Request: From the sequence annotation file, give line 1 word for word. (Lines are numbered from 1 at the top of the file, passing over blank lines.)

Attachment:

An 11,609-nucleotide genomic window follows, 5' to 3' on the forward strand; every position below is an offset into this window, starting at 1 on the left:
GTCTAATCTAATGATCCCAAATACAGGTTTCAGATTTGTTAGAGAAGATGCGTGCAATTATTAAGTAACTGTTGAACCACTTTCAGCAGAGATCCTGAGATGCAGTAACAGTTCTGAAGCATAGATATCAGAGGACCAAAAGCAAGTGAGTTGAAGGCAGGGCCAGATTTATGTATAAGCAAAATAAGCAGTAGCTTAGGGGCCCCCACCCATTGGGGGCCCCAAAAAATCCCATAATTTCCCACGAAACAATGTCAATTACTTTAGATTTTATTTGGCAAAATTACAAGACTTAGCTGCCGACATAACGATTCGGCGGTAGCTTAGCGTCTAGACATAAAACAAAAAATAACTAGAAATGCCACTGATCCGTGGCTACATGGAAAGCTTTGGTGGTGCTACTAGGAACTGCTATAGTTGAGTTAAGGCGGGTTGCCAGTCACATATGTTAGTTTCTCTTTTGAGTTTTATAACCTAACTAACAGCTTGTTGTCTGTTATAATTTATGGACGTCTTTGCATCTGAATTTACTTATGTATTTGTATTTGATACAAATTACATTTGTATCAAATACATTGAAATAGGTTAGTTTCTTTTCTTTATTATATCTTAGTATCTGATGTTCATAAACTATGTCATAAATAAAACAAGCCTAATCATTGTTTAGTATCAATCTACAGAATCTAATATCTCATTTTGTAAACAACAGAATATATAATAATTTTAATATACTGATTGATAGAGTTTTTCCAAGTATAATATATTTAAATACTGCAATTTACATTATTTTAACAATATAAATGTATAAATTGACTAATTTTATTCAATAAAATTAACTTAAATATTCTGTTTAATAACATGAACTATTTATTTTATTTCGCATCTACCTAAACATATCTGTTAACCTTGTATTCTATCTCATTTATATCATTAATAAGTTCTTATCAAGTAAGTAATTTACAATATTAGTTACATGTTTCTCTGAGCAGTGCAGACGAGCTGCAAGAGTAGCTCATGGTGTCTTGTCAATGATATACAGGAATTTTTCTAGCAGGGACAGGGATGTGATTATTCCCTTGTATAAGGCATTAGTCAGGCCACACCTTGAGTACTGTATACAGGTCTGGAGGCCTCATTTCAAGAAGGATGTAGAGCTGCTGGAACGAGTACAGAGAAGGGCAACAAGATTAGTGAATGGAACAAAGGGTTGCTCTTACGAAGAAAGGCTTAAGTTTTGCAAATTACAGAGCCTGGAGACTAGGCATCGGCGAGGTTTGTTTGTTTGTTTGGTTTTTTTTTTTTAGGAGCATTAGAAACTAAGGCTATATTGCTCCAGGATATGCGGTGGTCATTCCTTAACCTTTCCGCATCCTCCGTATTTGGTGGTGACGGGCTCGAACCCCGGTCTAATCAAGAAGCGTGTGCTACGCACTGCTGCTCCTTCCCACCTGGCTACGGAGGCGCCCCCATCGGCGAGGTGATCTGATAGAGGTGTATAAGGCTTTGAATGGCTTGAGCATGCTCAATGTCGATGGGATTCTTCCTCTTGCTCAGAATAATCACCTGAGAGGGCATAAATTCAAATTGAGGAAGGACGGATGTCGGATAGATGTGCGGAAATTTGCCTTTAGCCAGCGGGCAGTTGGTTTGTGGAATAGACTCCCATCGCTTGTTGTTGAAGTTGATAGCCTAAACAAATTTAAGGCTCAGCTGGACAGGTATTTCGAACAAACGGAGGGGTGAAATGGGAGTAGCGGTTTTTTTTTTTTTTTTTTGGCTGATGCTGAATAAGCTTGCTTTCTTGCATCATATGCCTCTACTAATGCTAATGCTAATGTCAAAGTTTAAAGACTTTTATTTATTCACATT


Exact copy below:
An 11,609-nucleotide genomic window follows, 5' to 3' on the forward strand; every position below is an offset into this window, starting at 1 on the left: